We departed our berth in the coastal city of Almerias at 8AM enroute to the Alhambra. On our drive the blue Mediterranean was along one side and an arid mountainous landscape on the other. Within 40 minutes of our departure, we came to the “Sea of Plastic.” This term defines a region of greenhouses covered with plastic and seemed to stretch for about 40 miles. The fruits and vegetables from this area supplies virtually all of Europe. While it was not a particularly attractive area, it was most productive. It has a good aquifer to sustain the growing vegetables and the mountains of plastic are recycled.
We arrived at the Alhambra (the Red Fort) at 10AM and began our tour. The Alhambra Palace is in a large complex of palaces, gardens, and houses which were constructed under the Nazrids, the ruling Muslim Kings of Granada. It was begun in the middle of the 13th century (1248 CE) and largely finished by 1398. After the defeat of the Muslim forces in 1212, the resident Muslim rulers paid a tribute to the Christian rulers. In effect, they were clients of the Christian rulers. The architecture of the Alhambra is breathtaking and words fail to reveal its beauty. It combines a sensitivity to the environment, light, water features, and exquisite architectural motifs, like complex plaster vegetative and Kufic script elements.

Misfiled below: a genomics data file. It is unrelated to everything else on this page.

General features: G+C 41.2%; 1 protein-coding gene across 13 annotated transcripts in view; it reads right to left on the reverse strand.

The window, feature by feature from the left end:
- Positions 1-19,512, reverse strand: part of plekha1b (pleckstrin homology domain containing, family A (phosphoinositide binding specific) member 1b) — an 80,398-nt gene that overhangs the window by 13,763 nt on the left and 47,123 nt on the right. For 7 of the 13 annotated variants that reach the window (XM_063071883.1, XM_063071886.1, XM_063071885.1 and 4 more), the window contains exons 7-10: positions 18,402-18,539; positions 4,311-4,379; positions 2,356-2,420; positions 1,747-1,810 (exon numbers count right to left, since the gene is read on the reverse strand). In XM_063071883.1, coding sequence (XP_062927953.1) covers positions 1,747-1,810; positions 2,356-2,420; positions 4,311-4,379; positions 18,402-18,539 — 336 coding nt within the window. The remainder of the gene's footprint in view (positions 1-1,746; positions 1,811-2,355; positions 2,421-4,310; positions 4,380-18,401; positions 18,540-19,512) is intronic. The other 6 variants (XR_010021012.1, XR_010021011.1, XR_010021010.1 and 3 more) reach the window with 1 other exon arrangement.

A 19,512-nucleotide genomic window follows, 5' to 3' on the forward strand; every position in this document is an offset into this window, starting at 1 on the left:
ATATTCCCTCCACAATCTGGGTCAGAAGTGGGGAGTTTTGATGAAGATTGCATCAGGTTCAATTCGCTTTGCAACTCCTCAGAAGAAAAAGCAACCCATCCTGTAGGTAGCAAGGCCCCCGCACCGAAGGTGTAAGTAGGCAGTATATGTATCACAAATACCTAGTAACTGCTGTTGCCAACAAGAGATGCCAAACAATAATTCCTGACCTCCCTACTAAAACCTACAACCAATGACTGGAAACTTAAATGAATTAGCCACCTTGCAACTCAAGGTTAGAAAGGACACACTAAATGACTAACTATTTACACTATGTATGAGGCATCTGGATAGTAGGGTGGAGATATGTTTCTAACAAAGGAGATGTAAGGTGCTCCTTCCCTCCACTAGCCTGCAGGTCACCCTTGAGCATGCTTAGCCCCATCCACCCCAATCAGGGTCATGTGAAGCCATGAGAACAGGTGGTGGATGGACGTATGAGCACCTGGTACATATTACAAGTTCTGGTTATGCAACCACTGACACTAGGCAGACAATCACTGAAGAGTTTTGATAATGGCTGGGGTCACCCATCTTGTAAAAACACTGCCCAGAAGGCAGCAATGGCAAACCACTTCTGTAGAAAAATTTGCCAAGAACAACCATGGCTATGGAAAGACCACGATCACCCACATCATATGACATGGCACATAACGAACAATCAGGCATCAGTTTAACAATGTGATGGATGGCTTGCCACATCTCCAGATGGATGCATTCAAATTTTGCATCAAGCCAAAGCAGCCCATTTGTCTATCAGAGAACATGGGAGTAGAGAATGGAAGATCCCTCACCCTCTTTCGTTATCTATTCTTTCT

As the last ruler of the Alhambra was forced from his city in 1492, he turned and wept. I think it worth noting that after 800 years, the Muslims were as true a resident of Spain as were the Christians. We visited the room where Washington Irving lived during his time in Granada, and I cannot recommend enough his “Tales from the Alhambra.” My favorite area in the palace is the Plaza of the Lions. There the 12 uniquely carved lions – deliberately reminiscent of the 12 Tribes of Israel, Christ’s Twelve Apostles, and the Twelve Companions of Mohammed – spout water which flows into four channels symbolic of the four rivers of Paradise. We completed our visit with a tour of the Generalife Gardens.
Lunch was in the five-star Hotel Sancta Paula which was until 25 years ago the cloister of the sisters of the Order of St. Jerome. We sat to eat in their former chapel which was situated just off their cloister. These nuns were cloistered which meant they did not leave their residence and eschewed contact with the outside world. Their life consisted of prayer and various types of work to maintain their self-sufficiency. The former chapel was an elegant setting, and we enjoyed a superb lunch. After lunch we boarded out coach for our journey back to Almerias and the Sea Cloud. Drinks on the Lido Deck in the late afternoon sun was followed by a fine dinner.